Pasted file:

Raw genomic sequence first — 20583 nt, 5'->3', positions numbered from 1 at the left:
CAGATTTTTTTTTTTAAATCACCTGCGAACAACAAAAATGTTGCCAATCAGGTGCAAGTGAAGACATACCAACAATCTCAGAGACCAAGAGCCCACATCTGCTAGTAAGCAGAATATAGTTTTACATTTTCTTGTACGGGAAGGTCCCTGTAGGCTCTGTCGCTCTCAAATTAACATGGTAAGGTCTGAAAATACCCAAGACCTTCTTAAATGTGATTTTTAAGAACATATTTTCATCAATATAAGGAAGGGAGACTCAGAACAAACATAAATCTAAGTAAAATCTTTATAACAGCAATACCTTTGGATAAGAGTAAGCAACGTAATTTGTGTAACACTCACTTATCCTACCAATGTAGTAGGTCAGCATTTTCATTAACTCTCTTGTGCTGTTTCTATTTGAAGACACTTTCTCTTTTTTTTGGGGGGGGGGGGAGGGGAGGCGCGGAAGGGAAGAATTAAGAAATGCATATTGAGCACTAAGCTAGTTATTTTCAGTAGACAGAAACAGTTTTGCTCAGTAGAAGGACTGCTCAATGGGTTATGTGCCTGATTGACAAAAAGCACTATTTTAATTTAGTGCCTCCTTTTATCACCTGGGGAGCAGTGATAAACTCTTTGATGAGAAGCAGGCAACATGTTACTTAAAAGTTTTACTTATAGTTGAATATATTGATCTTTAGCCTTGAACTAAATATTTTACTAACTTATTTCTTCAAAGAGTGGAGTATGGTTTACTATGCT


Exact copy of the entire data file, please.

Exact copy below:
Raw genomic sequence first — 20583 nt, 5'->3', positions numbered from 1 at the left:
CAGATTTTTTTTTTTAAATCACCTGCGAACAACAAAAATGTTGCCAATCAGGTGCAAGTGAAGACATACCAACAATCTCAGAGACCAAGAGCCCACATCTGCTAGTAAGCAGAATATAGTTTTACATTTTCTTGTACGGGAAGGTCCCTGTAGGCTCTGTCGCTCTCAAATTAACATGGTAAGGTCTGAAAATACCCAAGACCTTCTTAAATGTGATTTTTAAGAACATATTTTCATCAATATAAGGAAGGGAGACTCAGAACAAACATAAATCTAAGTAAAATCTTTATAACAGCAATACCTTTGGATAAGAGTAAGCAACGTAATTTGTGTAACACTCACTTATCCTACCAATGTAGTAGGTCAGCATTTTCATTAACTCTCTTGTGCTGTTTCTATTTGAAGACACTTTCTCTTTTTTTTGGGGGGGGGGGGAGGGGAGGCGCGGAAGGGAAGAATTAAGAAATGCATATTGAGCACTAAGCTAGTTATTTTCAGTAGACAGAAACAGTTTTGCTCAGTAGAAGGACTGCTCAATGGGTTATGTGCCTGATTGACAAAAAGCACTATTTTAATTTAGTGCCTCCTTTTATCACCTGGGGAGCAGTGATAAACTCTTTGATGAGAAGCAGGCAACATGTTACTTAAAAGTTTTACTTATAGTTGAATATATTGATCTTTAGCCTTGAACTAAATATTTTACTAACTTATTTCTTCAAAGAGTGGAGTATGGTTTACTATGCT